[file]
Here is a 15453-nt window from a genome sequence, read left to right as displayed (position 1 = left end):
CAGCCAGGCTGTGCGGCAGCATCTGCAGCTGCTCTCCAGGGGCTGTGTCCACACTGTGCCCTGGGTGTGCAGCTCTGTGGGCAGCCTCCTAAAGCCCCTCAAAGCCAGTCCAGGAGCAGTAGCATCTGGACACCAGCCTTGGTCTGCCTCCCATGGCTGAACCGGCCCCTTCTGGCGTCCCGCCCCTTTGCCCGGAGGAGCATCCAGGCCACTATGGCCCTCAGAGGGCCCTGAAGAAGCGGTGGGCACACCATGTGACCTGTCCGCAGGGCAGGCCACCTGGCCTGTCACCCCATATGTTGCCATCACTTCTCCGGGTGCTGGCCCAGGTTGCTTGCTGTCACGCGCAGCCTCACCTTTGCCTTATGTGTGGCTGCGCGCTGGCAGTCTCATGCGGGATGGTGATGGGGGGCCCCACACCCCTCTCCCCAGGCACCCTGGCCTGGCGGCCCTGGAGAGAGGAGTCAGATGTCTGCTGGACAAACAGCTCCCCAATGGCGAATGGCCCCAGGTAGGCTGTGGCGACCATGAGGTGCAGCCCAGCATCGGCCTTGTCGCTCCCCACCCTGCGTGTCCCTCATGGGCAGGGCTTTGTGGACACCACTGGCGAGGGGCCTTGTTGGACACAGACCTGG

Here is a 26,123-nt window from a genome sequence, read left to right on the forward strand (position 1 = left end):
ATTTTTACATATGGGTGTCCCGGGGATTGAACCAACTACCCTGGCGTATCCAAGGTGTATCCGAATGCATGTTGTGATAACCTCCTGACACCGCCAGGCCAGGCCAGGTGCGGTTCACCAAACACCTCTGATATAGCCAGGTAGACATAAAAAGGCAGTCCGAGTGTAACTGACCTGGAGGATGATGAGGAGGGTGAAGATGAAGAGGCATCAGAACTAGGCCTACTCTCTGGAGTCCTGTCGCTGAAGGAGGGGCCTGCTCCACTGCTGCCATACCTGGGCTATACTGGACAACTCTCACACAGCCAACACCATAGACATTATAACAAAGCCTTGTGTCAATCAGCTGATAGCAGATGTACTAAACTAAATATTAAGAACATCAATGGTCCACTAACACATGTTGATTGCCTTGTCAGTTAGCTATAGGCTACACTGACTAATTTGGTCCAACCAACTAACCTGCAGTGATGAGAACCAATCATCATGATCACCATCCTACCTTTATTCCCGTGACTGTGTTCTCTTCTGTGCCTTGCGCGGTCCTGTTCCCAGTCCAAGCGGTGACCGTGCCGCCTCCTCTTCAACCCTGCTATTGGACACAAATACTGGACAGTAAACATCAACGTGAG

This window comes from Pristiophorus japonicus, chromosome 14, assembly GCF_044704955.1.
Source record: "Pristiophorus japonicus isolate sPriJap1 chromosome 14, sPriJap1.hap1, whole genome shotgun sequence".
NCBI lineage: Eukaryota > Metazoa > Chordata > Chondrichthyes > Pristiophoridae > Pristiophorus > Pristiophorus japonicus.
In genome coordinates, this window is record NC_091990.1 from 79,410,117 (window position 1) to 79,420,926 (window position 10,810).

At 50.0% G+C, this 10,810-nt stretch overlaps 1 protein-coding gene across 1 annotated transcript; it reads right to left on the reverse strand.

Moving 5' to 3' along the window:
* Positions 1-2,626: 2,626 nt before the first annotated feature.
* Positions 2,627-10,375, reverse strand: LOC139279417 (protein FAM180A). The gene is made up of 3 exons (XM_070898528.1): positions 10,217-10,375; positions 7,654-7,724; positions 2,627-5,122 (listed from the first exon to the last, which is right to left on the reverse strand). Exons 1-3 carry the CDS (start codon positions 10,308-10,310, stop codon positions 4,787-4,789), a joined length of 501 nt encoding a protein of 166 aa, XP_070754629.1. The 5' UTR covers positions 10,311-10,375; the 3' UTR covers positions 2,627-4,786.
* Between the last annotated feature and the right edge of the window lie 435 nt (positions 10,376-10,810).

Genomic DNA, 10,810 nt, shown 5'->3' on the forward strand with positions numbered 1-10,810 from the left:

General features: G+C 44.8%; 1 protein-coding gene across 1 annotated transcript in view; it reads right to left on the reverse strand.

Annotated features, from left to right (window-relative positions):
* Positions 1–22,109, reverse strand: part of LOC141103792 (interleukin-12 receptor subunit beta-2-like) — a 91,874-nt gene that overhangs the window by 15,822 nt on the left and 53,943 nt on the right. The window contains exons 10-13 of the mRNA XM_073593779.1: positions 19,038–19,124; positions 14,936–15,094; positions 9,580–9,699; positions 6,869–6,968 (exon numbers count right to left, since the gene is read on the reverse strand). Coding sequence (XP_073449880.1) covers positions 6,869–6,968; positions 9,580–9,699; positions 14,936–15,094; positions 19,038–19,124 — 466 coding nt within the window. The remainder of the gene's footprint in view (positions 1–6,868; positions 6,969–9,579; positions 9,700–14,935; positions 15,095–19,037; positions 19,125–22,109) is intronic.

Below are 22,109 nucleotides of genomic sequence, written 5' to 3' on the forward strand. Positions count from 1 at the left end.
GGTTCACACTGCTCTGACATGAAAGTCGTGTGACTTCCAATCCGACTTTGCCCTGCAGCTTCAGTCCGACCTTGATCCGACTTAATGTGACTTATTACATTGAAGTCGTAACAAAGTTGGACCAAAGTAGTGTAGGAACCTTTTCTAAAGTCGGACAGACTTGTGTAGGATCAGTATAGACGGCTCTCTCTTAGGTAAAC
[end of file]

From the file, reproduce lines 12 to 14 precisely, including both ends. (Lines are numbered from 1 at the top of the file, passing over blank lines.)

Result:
* Positions 2,627-10,375, reverse strand: LOC139279417 (protein FAM180A). The gene is made up of 3 exons (XM_070898528.1): positions 10,217-10,375; positions 7,654-7,724; positions 2,627-5,122 (listed from the first exon to the last, which is right to left on the reverse strand). Exons 1-3 carry the CDS (start codon positions 10,308-10,310, stop codon positions 4,787-4,789), a joined length of 501 nt encoding a protein of 166 aa, XP_070754629.1. The 5' UTR covers positions 10,311-10,375; the 3' UTR covers positions 2,627-4,786.
* Between the last annotated feature and the right edge of the window lie 435 nt (positions 10,376-10,810).

Genomic DNA, 10,810 nt, shown 5'->3' on the forward strand with positions numbered 1-10,810 from the left: